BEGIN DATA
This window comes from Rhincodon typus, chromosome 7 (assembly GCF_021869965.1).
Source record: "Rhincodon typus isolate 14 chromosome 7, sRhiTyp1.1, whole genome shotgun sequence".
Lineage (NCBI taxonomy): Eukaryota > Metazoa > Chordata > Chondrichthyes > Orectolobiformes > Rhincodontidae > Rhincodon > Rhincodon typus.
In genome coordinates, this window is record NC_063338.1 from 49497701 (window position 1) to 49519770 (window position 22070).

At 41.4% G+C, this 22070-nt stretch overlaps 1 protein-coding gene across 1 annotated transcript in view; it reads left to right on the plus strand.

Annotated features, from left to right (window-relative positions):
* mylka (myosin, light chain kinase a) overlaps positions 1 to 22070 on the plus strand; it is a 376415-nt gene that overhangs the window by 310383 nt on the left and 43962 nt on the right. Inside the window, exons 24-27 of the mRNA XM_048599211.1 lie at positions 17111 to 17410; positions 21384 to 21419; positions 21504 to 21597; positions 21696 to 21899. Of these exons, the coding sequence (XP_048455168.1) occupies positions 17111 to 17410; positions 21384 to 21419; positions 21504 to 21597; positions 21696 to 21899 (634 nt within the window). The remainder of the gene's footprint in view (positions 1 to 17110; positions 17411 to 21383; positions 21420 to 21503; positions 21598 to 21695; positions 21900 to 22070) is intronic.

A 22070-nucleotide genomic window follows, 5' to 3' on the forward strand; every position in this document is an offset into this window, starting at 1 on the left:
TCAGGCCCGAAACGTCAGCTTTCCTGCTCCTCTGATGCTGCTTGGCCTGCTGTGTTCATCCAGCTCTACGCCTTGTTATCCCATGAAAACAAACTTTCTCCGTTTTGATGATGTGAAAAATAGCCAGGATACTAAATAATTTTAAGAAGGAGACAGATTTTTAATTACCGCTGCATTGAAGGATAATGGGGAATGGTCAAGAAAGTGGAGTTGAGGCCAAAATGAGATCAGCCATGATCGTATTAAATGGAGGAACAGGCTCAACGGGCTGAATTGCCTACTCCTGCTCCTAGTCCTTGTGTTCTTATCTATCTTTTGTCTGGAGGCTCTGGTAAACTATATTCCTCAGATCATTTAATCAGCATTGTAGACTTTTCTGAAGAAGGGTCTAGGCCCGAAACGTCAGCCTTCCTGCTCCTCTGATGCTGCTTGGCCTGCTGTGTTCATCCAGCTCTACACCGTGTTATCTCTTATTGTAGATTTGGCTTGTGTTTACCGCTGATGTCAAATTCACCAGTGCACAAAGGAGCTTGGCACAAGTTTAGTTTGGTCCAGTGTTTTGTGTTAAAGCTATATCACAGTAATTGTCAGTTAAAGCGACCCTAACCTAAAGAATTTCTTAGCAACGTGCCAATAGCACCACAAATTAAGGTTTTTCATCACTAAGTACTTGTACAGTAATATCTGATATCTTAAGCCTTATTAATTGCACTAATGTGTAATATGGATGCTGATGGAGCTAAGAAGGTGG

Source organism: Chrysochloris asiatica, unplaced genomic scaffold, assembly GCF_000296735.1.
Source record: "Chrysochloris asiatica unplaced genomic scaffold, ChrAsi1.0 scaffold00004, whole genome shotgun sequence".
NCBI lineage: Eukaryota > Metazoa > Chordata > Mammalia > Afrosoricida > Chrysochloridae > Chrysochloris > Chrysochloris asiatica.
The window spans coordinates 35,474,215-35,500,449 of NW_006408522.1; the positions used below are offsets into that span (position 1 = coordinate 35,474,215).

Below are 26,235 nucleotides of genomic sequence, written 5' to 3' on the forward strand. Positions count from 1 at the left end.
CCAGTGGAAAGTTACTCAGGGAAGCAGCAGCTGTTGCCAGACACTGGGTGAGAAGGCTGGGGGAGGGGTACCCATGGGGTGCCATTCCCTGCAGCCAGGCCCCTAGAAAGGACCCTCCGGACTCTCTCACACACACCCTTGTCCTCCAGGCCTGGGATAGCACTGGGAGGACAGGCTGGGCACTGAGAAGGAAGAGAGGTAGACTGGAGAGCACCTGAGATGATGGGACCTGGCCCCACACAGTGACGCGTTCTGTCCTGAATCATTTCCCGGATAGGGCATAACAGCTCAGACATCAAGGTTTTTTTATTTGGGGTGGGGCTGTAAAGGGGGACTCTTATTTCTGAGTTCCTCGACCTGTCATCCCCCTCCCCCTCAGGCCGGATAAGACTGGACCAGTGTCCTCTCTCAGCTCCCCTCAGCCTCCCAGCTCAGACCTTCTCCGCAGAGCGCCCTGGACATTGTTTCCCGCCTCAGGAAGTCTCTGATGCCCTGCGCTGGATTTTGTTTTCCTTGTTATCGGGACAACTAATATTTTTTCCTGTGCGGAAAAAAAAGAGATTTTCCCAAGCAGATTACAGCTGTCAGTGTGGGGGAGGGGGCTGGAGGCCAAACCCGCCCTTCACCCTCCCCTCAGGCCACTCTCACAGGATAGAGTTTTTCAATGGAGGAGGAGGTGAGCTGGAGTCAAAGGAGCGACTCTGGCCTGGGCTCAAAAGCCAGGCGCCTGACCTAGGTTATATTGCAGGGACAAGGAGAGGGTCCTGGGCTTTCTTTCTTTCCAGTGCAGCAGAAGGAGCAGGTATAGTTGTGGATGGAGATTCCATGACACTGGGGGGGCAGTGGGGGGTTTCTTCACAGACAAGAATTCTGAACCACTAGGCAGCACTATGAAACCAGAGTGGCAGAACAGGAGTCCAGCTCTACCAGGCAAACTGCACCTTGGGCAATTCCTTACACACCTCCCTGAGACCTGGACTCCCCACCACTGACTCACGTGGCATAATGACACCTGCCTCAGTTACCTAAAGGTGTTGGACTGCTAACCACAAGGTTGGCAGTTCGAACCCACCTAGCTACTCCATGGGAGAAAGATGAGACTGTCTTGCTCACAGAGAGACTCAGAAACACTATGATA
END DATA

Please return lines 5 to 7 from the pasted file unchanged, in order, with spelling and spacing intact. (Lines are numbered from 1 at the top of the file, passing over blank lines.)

At 41.4% G+C, this 22070-nt stretch overlaps 1 protein-coding gene across 1 annotated transcript in view; it reads left to right on the plus strand.

Annotated features, from left to right (window-relative positions):
* mylka (myosin, light chain kinase a) overlaps positions 1 to 22070 on the plus strand; it is a 376415-nt gene that overhangs the window by 310383 nt on the left and 43962 nt on the right. Inside the window, exons 24-27 of the mRNA XM_048599211.1 lie at positions 17111 to 17410; positions 21384 to 21419; positions 21504 to 21597; positions 21696 to 21899. Of these exons, the coding sequence (XP_048455168.1) occupies positions 17111 to 17410; positions 21384 to 21419; positions 21504 to 21597; positions 21696 to 21899 (634 nt within the window). The remainder of the gene's footprint in view (positions 1 to 17110; positions 17411 to 21383; positions 21420 to 21503; positions 21598 to 21695; positions 21900 to 22070) is intronic.